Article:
Several thousand teachers are also in this list, including a temporary ban on academics and intellectuals for not travelling outside the country. The purge did although not end there, 60 children were detained for attempted links with the plotters – the absurdity in this is evident, but at the same time, the aim of the purge does exactly that.

Already people are hiding or getting rid of books by Gulen and his spiritual role model Said Nursi, whose books are read by far more than just the Gulenists. If a police raid finds these books, any pictures or anything linking it to this movement, then one is already doomed to a trial. Thus is the will of the victors who have already settled for a conclusion, they just need evidence.

The problems with this is not something Erdoganists wants to elaborate on, they still use the coup attempt to prove that their strongman was 1. Right in his paranoia when he lamented Taksim protestors and coal miners for plotting coups, and 2. That such a purge is to be expected in any country. The fault in this is that a majority of Turks do not support Erdogan (58% according to StreetBees), yet they opposed the coup – they opposed so because of democratic principles, and they will not shed them away in the aftermath which is just as important. Everyone knows the trials that would have happened under a military dictatorship, you have them in Egypt, and they are not fair by any standard, but that does not excuse a wider purge to fulfill other goals.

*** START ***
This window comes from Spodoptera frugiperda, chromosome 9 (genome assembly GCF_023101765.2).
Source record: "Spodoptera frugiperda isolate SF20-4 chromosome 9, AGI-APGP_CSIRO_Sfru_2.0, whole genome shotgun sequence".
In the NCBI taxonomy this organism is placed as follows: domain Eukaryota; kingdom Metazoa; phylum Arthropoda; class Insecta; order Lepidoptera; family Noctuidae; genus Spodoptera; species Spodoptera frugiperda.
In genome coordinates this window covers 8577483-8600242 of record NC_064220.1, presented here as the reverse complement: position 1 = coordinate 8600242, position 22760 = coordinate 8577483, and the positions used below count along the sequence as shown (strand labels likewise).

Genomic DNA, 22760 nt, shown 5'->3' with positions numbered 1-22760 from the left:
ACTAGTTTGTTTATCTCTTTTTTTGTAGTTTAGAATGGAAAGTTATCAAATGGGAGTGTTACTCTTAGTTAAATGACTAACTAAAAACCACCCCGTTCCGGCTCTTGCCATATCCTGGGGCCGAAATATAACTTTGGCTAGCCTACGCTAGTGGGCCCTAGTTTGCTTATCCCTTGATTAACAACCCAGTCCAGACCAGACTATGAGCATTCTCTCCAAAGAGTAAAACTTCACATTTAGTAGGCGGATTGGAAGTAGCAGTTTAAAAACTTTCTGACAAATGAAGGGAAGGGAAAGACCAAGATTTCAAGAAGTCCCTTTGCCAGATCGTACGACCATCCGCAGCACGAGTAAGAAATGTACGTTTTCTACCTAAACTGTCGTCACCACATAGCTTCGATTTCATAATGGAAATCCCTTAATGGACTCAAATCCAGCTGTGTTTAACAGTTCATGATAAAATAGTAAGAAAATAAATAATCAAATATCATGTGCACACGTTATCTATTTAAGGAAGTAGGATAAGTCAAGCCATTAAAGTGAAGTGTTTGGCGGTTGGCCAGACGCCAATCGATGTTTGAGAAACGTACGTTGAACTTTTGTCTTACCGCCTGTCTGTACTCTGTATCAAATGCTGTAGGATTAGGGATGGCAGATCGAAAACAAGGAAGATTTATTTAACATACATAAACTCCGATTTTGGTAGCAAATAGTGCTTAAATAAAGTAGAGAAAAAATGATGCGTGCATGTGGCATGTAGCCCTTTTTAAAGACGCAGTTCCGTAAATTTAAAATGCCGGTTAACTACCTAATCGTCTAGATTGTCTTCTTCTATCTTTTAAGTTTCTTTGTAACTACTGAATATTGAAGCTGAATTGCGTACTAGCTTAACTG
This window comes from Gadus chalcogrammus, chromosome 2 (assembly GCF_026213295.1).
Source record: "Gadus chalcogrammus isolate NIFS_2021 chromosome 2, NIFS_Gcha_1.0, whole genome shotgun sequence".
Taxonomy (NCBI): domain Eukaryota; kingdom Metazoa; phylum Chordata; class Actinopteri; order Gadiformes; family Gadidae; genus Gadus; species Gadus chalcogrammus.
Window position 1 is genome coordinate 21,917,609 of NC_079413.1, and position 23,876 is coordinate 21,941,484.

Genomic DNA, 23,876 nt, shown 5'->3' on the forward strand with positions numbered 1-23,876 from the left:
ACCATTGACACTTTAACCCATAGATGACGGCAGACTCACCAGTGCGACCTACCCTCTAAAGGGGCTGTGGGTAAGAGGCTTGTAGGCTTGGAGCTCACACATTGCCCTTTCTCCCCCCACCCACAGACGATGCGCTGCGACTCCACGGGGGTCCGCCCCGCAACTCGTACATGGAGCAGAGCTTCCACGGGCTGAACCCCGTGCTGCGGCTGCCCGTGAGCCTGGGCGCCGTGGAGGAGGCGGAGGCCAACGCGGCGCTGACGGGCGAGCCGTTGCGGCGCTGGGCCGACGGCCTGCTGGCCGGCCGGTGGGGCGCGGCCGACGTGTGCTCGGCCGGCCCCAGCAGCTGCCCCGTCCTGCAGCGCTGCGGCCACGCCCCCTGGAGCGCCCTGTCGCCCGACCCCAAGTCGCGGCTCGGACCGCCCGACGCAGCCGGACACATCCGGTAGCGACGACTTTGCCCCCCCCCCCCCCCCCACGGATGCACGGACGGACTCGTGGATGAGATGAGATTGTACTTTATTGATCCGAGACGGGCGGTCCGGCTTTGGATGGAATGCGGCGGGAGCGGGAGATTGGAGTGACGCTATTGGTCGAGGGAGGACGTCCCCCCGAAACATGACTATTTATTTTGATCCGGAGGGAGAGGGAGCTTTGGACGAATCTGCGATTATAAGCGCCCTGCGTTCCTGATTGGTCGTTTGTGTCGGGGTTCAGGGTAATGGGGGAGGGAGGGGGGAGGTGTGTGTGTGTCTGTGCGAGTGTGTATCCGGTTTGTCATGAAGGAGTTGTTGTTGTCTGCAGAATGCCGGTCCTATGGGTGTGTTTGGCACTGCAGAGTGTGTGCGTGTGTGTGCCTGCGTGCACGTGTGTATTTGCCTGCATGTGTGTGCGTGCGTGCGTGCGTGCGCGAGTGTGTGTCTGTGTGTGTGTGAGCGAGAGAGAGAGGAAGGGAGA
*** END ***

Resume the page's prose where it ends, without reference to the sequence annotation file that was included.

We already know of a strong Gulenist presence in the military. This might have been the only institution where they had a sizeable presence left and could wield some form of influence.

Writer Mustafa Akyol, formerly close to both Erdogan and Gulen have some harsh words to share these days regarding the alleged main culprit. He wants an extradition of Fethullah Gulen from US to Turkey, with the precondition of a fair trial. For Akyol there is a credible evidence, based on his source of a shadowy part of Gulens movement, which indicts Fethullah.